The patients seen by Emory low vision specialist Susan Primo, OD, MPH, have already exhausted most of their treatment options. They’ve completed medication regimens or had surgery to slow advanced age-related macular degeneration (AMD), a leading cause of blindness in the elderly. But still they don’t see well.
That’s where Primo comes in. At the Emory Eye Center, sheâ€™s studying whether behavioral modifications can lead to a change in brain activity to maximize use of remaining vision.
In macular degeneration, the maculaâ€”a layer of tissue on the inside back wall of the eyeballâ€”gradually deteriorates. That delicate tissue is responsible for visual acuity, particularly in the center of the retina. Central vision is needed for seeing small and vivid details such as words on a page or the color of a traffic light, which means it is vital for common daily tasks such as reading or driving.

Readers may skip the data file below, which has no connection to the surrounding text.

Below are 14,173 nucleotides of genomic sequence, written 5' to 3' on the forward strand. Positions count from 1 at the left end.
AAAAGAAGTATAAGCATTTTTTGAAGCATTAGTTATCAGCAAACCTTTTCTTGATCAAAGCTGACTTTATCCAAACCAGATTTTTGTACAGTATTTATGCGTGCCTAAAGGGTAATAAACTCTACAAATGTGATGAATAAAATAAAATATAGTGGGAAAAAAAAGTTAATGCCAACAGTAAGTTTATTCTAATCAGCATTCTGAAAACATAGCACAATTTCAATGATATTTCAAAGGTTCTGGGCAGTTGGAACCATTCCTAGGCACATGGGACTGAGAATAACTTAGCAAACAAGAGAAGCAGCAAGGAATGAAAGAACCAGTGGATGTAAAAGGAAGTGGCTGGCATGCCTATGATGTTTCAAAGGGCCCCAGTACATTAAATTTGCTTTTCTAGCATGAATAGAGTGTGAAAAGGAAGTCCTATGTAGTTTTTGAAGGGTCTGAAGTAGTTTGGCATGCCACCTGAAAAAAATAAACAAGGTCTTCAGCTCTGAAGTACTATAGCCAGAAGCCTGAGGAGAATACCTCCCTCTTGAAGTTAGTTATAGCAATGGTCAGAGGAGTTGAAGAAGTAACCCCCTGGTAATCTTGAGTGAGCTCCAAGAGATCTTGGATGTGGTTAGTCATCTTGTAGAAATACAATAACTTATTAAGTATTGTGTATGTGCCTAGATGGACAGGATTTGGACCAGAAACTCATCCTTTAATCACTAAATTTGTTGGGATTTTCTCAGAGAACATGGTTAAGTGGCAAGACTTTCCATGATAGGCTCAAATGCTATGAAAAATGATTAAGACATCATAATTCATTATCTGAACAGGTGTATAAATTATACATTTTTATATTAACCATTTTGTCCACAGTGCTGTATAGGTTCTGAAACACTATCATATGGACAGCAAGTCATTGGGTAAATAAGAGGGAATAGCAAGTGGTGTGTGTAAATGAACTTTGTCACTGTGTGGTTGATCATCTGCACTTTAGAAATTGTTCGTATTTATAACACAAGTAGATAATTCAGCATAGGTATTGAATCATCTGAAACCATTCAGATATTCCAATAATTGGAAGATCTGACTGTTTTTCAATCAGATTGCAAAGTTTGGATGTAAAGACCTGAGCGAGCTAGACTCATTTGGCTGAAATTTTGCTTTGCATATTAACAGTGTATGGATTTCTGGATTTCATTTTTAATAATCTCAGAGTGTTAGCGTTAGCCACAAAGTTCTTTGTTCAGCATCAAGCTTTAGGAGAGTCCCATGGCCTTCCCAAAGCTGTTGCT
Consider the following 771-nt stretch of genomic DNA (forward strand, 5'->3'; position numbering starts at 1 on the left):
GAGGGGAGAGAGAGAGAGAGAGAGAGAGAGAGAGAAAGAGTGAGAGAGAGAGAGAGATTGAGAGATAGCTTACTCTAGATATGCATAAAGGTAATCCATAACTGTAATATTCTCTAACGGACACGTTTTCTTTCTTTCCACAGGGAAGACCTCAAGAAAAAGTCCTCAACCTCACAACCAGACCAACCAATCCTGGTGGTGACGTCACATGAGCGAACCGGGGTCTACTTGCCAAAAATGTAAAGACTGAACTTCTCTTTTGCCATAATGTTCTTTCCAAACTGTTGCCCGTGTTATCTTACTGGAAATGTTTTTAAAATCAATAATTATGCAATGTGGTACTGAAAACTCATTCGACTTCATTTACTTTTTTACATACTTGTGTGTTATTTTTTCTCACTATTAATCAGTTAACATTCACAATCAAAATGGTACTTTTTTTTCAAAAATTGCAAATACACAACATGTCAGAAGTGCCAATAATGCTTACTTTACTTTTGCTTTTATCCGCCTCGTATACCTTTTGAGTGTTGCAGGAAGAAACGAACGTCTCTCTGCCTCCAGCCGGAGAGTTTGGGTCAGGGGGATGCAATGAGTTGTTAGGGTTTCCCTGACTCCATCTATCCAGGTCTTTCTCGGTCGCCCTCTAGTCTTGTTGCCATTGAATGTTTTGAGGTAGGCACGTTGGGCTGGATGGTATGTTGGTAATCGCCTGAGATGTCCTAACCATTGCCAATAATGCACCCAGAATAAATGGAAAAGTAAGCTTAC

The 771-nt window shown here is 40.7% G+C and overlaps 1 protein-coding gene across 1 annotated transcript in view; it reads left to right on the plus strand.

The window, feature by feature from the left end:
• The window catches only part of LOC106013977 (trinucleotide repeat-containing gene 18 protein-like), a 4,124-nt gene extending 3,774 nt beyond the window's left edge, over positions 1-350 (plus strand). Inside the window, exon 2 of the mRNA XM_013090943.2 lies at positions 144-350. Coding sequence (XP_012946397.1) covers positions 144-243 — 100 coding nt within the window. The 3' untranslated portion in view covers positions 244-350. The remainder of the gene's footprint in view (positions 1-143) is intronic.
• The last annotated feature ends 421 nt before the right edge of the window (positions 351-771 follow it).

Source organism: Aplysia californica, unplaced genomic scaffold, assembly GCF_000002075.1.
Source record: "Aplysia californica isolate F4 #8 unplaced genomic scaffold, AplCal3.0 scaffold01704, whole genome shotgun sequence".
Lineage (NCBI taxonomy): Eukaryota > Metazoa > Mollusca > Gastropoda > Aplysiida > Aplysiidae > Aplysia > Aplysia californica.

In more than two decades of working with patients who are visually impaired, Primo realized that people typically use their peripheral vision to compensate for loss in central vision. Studies have shown that people with progressive central vision loss compensate by spontaneously adopting a preferred retinal location (PRL) that takes over responsibility for visual clarity.